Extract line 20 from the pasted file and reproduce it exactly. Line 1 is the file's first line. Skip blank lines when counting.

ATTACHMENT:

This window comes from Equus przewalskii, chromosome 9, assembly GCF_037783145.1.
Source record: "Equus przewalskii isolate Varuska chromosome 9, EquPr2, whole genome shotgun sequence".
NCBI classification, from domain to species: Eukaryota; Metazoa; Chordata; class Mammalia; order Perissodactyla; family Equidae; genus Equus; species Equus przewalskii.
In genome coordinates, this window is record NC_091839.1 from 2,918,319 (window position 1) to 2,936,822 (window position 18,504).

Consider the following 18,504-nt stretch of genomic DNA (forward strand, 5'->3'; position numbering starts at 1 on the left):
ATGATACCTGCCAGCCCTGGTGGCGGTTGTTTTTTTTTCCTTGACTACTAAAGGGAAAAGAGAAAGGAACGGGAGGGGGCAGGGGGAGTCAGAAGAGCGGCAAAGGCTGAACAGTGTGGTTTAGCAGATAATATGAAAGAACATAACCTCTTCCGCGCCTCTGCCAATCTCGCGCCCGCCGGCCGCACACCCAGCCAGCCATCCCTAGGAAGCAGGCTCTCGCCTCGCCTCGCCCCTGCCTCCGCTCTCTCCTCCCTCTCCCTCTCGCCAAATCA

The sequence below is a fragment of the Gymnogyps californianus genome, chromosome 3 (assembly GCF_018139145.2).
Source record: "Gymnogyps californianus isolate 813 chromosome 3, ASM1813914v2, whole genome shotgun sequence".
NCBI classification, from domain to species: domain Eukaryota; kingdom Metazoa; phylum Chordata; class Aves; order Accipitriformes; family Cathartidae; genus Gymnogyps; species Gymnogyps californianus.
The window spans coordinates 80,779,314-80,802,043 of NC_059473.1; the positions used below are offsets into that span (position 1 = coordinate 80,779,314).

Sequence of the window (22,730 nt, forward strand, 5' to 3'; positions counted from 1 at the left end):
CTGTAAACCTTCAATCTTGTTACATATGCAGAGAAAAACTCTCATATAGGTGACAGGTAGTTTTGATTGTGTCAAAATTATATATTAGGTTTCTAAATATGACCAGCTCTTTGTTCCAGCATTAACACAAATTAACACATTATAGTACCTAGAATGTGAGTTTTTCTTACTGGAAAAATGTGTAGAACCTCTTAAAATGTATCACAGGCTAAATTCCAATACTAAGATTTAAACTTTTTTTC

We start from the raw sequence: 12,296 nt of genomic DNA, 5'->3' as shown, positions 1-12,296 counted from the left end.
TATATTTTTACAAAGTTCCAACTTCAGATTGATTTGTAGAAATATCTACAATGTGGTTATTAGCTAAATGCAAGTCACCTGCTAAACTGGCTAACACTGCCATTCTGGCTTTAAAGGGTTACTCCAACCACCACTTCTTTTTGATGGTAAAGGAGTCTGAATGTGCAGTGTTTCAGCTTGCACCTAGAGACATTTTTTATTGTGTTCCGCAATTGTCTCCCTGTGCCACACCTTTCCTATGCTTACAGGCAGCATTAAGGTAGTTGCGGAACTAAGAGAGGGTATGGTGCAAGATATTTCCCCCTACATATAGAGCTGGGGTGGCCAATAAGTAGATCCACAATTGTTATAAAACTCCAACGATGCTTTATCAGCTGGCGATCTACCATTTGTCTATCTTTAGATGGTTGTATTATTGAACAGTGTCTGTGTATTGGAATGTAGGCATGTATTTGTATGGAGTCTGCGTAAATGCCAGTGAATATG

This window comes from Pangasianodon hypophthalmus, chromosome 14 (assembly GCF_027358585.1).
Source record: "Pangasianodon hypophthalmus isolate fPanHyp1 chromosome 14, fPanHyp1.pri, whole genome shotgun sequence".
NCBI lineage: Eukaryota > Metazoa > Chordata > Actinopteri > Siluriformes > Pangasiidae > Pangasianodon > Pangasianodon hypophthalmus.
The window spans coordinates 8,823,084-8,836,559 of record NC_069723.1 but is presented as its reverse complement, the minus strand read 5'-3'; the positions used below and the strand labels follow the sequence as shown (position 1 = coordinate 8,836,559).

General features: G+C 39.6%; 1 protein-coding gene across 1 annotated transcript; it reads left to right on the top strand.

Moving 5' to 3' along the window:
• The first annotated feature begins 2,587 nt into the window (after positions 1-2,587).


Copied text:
Moving 5' to 3' along the window: